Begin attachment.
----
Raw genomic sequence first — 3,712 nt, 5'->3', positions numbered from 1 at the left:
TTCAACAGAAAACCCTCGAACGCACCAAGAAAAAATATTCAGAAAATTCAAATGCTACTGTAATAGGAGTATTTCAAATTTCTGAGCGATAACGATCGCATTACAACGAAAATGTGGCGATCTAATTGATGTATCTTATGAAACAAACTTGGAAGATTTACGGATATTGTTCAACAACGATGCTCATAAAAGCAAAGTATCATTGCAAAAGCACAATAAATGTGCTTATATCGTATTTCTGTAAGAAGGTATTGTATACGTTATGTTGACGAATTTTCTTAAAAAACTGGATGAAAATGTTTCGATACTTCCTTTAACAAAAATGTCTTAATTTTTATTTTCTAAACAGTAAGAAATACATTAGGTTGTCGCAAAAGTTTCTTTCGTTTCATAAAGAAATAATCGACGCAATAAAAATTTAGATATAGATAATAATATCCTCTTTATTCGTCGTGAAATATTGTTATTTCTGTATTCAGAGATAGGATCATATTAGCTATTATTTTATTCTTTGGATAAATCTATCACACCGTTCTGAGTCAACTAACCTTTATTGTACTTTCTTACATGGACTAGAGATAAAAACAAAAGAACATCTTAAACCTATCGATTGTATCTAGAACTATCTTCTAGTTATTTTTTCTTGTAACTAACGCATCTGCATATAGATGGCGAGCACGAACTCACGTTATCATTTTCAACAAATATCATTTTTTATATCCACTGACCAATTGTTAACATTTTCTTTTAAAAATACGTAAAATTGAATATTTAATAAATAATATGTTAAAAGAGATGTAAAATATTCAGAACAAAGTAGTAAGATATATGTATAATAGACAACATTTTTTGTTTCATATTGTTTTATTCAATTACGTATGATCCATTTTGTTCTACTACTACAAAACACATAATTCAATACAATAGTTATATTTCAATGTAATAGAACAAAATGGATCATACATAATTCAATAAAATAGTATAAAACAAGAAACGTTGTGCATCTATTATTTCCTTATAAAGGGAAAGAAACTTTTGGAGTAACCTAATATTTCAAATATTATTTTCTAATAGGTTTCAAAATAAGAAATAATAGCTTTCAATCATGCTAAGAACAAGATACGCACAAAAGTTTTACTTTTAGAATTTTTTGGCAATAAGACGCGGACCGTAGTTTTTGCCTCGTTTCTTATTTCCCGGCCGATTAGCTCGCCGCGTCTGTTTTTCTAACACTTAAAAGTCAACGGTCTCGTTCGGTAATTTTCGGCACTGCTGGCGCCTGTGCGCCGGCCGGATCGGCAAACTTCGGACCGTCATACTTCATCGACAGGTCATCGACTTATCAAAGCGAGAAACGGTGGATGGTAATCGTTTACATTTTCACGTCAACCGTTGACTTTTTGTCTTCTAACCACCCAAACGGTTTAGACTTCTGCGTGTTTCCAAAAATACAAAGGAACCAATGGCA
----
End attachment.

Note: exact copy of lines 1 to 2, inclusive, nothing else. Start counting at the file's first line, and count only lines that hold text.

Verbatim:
Raw genomic sequence first — 3,712 nt, 5'->3', positions numbered from 1 at the left:
TTCAACAGAAAACCCTCGAACGCACCAAGAAAAAATATTCAGAAAATTCAAATGCTACTGTAATAGGAGTATTTCAAATTTCTGAGCGATAACGATCGCATTACAACGAAAATGTGGCGATCTAATTGATGTATCTTATGAAACAAACTTGGAAGATTTACGGATATTGTTCAACAACGATGCTCATAAAAGCAAAGTATCATTGCAAAAGCACAATAAATGTGCTTATATCGTATTTCTGTAAGAAGGTATTGTATACGTTATGTTGACGAATTTTCTTAAAAAACTGGATGAAAATGTTTCGATACTTCCTTTAACAAAAATGTCTTAATTTTTATTTTCTAAACAGTAAGAAATACATTAGGTTGTCGCAAAAGTTTCTTTCGTTTCATAAAGAAATAATCGACGCAATAAAAATTTAGATATAGATAATAATATCCTCTTTATTCGTCGTGAAATATTGTTATTTCTGTATTCAGAGATAGGATCATATTAGCTATTATTTTATTCTTTGGATAAATCTATCACACCGTTCTGAGTCAACTAACCTTTATTGTACTTTCTTACATGGACTAGAGATAAAAACAAAAGAACATCTTAAACCTATCGATTGTATCTAGAACTATCTTCTAGTTATTTTTTCTTGTAACTAACGCATCTGCATATAGATGGCGAGCACGAACTCACGTTATCATTTTCAACAAATATCATTTTTTATATCCACTGACCAATTGTTAACATTTTCTTTTAAAAATACGTAAAATTGAATATTTAATAAATAATATGTTAAAAGAGATGTAAAATATTCAGAACAAAGTAGTAAGATATATGTATAATAGACAACATTTTTTGTTTCATATTGTTTTATTCAATTACGTATGATCCATTTTGTTCTACTACTACAAAACACATAATTCAATACAATAGTTATATTTCAATGTAATAGAACAAAATGGATCATACATAATTCAATAAAATAGTATAAAACAAGAAACGTTGTGCATCTATTATTTCCTTATAAAGGGAAAGAAACTTTTGGAGTAACCTAATATTTCAAATATTATTTTCTAATAGGTTTCAAAATAAGAAATAATAGCTTTCAATCATGCTAAGAACAAGATACGCACAAAAGTTTTACTTTTAGAATTTTTTGGCAATAAGACGCGGACCGTAGTTTTTGCCTCGTTTCTTATTTCCCGGCCGATTAGCTCGCCGCGTCTGTTTTTCTAACACTTAAAAGTCAACGGTCTCGTTCGGTAATTTTCGGCACTGCTGGCGCCTGTGCGCCGGCCGGATCGGCAAACTTCGGACCGTCATACTTCATCGACAGGTCATCGACTTATCAAAGCGAGAAACGGTGGATGGTAATCGTTTACATTTTCACGTCAACCGTTGACTTTTTGTCTTCTAACCACCCAAACGGTTTAGACTTCTGCGTGTTTCCAAAAATACAAAGGAACCAATGGCA